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Will 'The Simpsons' still be funny in 10 years?
The long-running animated hit relies heavily on pop culture references. Will those jokes age well?
"The Simpsons" weighs heavily on pop culture jokes, which could kill its longevity, but some critics counter that the show's writing and character will keep it a future fan-favorite.
"The Simpsons" weighs heavily on pop culture jokes, which could kill its longevity, but some critics counter that the show's writing and character will keep it a future fan-favorite.
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"Will future generations understand 'The Simpsons'?" asks Matt Zoller Seitz at Salon, igniting a spirited debate among television critics. "The Simpsons" and other shows that have enjoyed extensive runs at the top, such as "Seinfeld" and "South Park," rely heavily on pop culture references for their humor, he says. "They're all footnote shows: amusing and perhaps hilarious right now, but likely to be dated in five years, quaint in 10, and borderline impenetrable in 20." Is he right?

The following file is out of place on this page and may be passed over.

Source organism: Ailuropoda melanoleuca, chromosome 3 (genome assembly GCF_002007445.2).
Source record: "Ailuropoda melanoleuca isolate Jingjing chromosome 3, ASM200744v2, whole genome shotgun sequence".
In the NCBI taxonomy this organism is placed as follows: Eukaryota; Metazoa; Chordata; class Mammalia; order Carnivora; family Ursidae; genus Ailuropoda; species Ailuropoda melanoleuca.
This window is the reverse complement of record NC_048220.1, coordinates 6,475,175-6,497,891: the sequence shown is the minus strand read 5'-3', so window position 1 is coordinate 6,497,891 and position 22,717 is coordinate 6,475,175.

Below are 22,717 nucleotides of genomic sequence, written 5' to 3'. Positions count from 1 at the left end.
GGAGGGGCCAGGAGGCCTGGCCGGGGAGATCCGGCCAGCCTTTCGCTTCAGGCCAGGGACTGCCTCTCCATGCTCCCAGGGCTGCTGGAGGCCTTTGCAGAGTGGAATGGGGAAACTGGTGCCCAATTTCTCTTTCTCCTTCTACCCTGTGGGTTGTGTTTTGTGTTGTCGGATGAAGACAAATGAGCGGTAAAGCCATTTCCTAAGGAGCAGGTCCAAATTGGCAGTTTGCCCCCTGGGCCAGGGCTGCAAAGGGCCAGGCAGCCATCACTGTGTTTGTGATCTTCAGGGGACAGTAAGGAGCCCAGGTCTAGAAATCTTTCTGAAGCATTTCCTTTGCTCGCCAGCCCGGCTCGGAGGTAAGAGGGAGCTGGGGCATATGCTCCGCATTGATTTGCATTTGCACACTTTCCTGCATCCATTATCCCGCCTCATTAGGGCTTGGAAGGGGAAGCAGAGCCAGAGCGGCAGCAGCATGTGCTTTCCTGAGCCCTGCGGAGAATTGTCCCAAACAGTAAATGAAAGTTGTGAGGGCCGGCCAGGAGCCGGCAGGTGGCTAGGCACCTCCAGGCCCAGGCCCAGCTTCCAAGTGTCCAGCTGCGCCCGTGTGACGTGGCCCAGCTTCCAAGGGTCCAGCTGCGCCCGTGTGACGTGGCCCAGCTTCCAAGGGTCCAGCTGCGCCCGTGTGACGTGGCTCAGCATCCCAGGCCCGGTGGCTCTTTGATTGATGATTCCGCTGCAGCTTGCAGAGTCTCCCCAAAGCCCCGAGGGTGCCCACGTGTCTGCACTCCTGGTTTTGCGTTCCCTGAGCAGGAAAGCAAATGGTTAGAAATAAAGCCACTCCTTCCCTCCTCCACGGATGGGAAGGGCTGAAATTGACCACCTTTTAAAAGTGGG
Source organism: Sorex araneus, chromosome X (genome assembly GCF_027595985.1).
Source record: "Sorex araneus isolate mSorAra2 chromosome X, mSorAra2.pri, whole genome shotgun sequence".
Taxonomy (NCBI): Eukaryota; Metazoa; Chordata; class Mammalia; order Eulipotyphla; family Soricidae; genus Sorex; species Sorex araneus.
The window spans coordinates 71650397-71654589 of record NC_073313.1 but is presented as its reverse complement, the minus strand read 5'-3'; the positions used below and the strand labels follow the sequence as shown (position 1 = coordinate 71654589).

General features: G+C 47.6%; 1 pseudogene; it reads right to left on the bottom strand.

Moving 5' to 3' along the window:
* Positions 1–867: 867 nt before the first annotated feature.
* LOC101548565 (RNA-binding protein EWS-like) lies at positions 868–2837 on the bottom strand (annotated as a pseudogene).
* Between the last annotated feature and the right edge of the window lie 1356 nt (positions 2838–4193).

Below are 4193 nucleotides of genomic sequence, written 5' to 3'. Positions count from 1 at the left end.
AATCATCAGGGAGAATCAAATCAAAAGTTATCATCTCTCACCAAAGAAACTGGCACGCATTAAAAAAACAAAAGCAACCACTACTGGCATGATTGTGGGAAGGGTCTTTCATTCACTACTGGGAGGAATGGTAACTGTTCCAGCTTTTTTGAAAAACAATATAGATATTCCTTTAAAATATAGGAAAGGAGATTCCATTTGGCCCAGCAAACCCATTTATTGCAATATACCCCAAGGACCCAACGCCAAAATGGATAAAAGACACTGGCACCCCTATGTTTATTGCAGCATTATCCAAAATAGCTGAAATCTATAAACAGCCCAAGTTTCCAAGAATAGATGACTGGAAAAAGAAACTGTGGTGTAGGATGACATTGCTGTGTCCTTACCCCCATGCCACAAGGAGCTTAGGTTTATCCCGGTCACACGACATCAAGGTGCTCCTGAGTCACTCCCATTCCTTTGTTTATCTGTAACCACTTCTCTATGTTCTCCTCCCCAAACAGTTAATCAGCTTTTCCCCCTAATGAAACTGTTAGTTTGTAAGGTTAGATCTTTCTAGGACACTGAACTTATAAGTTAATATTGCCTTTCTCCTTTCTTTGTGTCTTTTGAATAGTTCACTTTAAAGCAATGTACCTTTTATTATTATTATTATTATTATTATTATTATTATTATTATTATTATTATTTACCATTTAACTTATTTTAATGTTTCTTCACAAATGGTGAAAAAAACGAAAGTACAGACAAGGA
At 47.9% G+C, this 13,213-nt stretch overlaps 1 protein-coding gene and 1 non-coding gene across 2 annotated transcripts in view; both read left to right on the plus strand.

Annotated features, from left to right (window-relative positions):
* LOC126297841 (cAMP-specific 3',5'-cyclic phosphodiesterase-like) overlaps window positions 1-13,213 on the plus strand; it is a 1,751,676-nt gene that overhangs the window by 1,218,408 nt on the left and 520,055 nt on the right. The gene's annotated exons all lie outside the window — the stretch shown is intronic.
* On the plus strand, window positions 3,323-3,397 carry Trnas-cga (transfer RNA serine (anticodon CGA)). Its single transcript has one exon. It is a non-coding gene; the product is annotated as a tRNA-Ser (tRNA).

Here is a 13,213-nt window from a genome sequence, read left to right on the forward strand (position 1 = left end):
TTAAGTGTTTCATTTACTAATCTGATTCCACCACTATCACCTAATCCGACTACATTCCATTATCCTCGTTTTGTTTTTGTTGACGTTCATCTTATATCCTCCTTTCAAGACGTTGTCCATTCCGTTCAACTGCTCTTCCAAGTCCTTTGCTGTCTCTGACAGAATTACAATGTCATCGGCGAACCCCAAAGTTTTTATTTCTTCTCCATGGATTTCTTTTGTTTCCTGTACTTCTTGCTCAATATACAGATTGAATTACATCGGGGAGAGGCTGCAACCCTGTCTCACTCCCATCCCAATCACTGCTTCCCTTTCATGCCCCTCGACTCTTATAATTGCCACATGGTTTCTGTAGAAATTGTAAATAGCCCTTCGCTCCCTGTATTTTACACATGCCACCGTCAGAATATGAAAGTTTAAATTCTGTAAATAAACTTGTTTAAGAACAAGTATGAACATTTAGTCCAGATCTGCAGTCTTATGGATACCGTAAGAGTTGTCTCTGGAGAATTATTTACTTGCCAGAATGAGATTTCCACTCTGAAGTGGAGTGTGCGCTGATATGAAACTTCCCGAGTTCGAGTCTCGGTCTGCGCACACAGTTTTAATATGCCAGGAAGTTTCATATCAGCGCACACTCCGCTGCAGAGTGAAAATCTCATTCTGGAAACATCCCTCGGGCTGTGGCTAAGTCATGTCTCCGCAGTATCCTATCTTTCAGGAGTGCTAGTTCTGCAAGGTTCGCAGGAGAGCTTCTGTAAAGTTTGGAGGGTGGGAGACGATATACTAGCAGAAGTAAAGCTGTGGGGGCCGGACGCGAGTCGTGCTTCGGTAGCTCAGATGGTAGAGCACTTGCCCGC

Many shows do not age well: "Some things will always be funny," and "classic Simpsons" is one of them, says Todd VanDerWerff at the The Onion A.V. Club. But it's true that some jokes don't age well. "Murphy Brown" quickly grew outdated because it relied on current references for laughs, while shows like "Cheers" and "I Love Lucy" deliberately avoided references to the modern world and achieved a sense of timelessness.
"'Change'/'Mettle'"

Timely references are only part of the humor: "The '90s-era 'Simpsons' episodes weren't funny because of the references," says Darren Franich at Entertainment Weekly. "They were funny because the writing was snappy, the characters were fully realized, and the individual episode plots were structured so well." Sure, the references add to the humor, but they're "the icing, not the cake."
"Will 'The Simpsons' still be funny when no one gets the references?"

What really matters is if it is funny now: Worrying about whether future generations will laugh at a joke is "the perfect way to stifle anyone's ability to produce something hilarious," says Halle Kiefer at Splitsider. If a television show, or any work of art, grows stale, that doesn't mean it wasn't good. It just means "it was written for a specific place, people, and moment in time, and now that time is gone."
"What about the children?!?!, or who cares if our kids understand 'The Simpsons'?"

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